Snowmaking Pipe Bursts at Beech

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Can you imagine being in the chair behind that, while stopped, seeing what happened ahead of you, and then they move the chair, and now it's you in that...
 

Andy Mink

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The fastest thing to do would be to park a snowmobile over it. That would be a bad job.
I was thinking that too but you'd have to back it close. If you pulled forward it would probably rip the whole front off the sled and launch it into the chair or gathering crowd. That was some serious pressure.
 

sparty

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Two riders were BLASTED off their chair completely when they passed over before it stopped. Another reason to put the bar down.
One of the videos I saw had comments from one of the chair riders who mentioned the water lifting the bar. I'm not sure if she ended up on the ground or not.

I also saw in another linked article that two folks who jumped did end up with significant injuries, and it wasn't clear if the mountain wasn't counting those as part of the incident given that they were a direct result of subpar guest actions.
 

AtleB

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This finally made it to Norwegian tabloids (accident in chairlift, everyone in shock)
1641976332224.png
 

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sparty

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Note to self-

When building that private ski area, don’t put snowmaking pipes under the lift.
Or just don't invite anyone who is inclined to ski/ride into hydrants to join you.

Actually, I'm not sure I'd go with aerial lifts for a private ski area at all. Surface lifts, while they do require more snow to operate, simplify a lot of what-if scenarios, and a modern t-bar or poma should run faster than a fixed-grip aerial lift.
 

crgildart

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The fastest thing to do would be to park a snowmobile over it. That would be a bad job.
That was probably briefly discussed.. However, resorts really try to avoid running vehicles on trails open for skiing these days.. It was an area with a lot of beginners.. and others commented that the force blasting up would probably just knock over and damage the snowmobile..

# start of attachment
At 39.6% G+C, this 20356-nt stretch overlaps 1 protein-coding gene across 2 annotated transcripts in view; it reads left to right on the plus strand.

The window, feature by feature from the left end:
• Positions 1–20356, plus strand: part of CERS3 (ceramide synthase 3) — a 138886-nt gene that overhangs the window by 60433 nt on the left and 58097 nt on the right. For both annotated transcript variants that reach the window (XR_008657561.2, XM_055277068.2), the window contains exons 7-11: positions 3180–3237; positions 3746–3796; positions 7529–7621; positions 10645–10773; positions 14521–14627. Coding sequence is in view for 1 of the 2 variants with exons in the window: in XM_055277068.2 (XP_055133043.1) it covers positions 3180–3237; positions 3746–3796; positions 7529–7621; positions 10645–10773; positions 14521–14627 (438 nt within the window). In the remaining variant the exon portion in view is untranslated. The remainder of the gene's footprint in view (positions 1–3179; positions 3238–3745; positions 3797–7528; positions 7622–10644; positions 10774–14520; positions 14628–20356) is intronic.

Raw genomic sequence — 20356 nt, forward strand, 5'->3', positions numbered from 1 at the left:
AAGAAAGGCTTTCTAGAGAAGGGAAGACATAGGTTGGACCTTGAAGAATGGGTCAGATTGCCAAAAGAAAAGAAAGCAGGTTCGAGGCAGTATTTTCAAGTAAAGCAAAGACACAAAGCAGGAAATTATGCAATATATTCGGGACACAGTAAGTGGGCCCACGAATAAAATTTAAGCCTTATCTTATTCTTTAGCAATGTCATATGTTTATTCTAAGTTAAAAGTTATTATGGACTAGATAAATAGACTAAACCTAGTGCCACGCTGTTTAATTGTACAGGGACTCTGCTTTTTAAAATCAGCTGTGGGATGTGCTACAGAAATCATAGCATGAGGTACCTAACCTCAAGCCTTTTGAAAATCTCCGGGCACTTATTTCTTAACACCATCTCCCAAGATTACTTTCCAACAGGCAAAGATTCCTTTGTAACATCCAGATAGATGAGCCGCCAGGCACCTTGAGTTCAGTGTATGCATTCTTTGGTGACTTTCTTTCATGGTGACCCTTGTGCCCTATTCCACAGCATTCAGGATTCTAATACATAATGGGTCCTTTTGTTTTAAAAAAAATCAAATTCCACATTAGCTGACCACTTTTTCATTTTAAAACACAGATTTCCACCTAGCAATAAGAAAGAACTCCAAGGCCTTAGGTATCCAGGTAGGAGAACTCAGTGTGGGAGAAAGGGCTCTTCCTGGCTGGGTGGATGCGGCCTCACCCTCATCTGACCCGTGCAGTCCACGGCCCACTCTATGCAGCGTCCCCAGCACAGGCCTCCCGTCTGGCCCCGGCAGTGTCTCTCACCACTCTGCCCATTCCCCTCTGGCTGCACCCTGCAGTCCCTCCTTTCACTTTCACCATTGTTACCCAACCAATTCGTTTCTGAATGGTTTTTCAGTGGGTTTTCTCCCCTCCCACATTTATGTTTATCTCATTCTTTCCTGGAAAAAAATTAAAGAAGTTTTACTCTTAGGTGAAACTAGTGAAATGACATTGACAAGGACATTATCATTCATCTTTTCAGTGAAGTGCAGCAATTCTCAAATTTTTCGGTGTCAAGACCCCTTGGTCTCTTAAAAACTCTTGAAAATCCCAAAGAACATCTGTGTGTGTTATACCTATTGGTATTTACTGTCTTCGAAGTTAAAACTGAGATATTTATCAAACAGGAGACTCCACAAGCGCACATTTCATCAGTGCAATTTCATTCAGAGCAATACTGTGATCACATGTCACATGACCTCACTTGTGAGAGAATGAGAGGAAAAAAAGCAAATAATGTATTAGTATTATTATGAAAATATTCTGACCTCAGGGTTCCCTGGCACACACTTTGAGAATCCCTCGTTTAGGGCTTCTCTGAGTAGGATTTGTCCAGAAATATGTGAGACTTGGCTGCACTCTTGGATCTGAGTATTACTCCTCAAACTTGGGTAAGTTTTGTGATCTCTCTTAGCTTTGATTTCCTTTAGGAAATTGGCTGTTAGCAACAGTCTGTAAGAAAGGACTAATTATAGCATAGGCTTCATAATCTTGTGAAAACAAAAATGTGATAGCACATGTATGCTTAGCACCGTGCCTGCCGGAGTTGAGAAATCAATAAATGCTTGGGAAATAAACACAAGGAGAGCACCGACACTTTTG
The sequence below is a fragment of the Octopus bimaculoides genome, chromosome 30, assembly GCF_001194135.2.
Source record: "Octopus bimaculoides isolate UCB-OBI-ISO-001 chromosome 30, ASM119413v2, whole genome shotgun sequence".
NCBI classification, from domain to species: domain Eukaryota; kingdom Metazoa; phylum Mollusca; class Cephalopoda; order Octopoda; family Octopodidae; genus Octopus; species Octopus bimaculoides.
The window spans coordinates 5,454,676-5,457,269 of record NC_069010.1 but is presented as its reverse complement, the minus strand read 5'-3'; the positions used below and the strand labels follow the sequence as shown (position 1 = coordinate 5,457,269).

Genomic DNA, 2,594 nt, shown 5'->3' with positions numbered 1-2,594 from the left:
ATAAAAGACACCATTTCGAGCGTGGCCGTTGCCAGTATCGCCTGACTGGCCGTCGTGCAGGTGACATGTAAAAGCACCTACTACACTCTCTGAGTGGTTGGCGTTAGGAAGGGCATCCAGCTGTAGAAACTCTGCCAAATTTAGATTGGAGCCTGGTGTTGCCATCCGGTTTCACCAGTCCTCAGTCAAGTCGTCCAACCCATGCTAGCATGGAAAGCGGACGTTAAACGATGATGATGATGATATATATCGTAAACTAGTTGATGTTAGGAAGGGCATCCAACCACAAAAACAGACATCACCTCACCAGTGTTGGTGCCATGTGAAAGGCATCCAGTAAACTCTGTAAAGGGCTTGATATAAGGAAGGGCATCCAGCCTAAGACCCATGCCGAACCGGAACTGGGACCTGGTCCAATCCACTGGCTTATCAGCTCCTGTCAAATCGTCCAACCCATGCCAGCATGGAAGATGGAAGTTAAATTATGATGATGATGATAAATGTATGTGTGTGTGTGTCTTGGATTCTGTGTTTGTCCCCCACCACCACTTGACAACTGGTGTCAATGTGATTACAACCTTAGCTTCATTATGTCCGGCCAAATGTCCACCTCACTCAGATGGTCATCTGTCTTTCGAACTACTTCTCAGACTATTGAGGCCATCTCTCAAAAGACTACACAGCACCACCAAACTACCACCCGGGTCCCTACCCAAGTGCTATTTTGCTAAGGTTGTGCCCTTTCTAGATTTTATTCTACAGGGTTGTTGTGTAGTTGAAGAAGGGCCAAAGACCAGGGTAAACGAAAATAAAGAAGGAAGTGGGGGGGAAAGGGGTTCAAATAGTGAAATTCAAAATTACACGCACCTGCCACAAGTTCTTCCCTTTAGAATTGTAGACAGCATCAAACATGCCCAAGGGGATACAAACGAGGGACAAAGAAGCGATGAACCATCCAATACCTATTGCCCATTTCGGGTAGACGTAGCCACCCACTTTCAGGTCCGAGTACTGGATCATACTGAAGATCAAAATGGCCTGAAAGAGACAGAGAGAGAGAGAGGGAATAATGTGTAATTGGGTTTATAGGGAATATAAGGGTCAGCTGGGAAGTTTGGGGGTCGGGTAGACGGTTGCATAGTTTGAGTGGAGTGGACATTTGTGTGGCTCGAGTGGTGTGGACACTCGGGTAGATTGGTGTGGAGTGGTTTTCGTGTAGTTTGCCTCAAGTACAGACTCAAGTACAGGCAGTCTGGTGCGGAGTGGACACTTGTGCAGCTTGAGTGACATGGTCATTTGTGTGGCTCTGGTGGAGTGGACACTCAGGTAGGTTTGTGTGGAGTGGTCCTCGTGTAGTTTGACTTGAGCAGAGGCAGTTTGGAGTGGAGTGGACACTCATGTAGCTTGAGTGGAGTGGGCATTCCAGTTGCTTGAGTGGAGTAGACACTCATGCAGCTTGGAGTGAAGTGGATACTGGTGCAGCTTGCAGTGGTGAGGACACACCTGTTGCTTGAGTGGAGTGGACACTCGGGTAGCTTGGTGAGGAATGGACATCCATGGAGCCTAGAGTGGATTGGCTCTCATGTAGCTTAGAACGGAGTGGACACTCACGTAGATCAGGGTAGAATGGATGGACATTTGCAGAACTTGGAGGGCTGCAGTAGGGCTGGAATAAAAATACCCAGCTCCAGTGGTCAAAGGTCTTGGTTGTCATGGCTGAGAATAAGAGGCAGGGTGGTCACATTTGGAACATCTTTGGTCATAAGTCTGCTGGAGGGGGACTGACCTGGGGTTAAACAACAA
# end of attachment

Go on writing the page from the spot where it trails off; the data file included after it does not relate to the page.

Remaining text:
James

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Possibly you could back the snowmobile up so it just hits the track a bit to deflect the stream. Ideally, put that tower protector down first, then the sled.

But what about opening the other valves upstream if this was pressure in the line? If someone “ran into” the standoff and broke it, surely there’s others?
 

sparty

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Possibly you could back the snowmobile up so it just hits the track a bit to deflect the stream. Ideally, put that tower protector down first, then the sled.

But what about opening the other valves upstream if this was pressure in the line? If someone “ran into” the standoff and broke it, surely there’s others?
I asked that on another forum and someone with snowmaking experience said that in most cases, it would be virtually impossible to open enough additional hydrants quickly enough to make a real difference. When the line is charged, it needs to have enough water pressure for each of those hydrants to support a snowgun, so the total system pressure would remain high enough to hammer the chair for a while; opening additional hydrants without any control over them would just create more of a mess in additional spots.

The rear end of a sled doesn't weigh much, especially if it's actually a mountain sled; most of the weight is in the front end. Trail sleds are a bit heavier and would make an interesting science experiment.
 

ThomasD

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I asked that on another forum and someone with snowmaking experience said that in most cases, it would be virtually impossible to open enough additional hydrants quickly enough to make a real difference. When the line is charged, it needs to have enough water pressure for each of those hydrants to support a snowgun, so the total system pressure would remain high enough to hammer the chair for a while; opening additional hydrants without any control over them would just create more of a mess in additional spots.

The rear end of a sled doesn't weigh much, especially if it's actually a mountain sled; most of the weight is in the front end. Trail sleds are a bit heavier and would make an interesting science experiment.
Less like a science experiment and more like a rodeo.
 

crgildart

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It's water. It's powerful. It doesn't take much to divert it a little bit though.
Someone with a radio telling lift ops.. "Start..... OK STOP" to get the person/people out of the line of fire would have been a lot easier and quicker. There were ski patrols on the scene pretty quickly

Shutting down the pumps and pressure to that main line takes time.. but it's also probably the reality that if they do that ALL the pipes end up with water sitting in them and freeze... underground.. no more snow making for a very long time..
 
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